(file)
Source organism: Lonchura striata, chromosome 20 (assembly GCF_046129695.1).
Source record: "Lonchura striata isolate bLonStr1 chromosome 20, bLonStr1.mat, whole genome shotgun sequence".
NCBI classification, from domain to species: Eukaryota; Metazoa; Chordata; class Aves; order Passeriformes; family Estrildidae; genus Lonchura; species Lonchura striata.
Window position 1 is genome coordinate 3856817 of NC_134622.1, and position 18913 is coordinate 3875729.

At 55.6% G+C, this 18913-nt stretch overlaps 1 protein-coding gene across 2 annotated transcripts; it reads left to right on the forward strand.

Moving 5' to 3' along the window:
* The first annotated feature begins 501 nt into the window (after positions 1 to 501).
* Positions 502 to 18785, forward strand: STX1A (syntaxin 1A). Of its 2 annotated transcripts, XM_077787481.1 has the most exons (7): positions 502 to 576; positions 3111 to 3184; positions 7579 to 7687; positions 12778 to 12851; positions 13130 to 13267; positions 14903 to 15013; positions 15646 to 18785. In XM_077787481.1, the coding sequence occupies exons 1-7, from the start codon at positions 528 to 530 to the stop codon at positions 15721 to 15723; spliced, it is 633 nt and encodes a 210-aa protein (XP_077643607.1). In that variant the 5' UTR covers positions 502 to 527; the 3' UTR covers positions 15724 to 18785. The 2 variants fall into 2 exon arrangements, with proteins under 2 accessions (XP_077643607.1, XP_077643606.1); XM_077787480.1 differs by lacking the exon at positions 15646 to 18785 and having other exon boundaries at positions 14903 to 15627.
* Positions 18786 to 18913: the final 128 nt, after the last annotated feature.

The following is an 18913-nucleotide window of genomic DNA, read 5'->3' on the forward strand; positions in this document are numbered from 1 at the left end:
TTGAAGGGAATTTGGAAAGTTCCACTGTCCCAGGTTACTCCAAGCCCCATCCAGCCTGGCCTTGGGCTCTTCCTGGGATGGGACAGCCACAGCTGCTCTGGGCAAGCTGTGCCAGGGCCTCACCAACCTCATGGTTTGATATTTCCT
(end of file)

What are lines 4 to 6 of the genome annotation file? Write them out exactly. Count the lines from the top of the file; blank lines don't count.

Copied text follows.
Window position 1 is genome coordinate 3856817 of NC_134622.1, and position 18913 is coordinate 3875729.

At 55.6% G+C, this 18913-nt stretch overlaps 1 protein-coding gene across 2 annotated transcripts; it reads left to right on the forward strand.

Moving 5' to 3' along the window: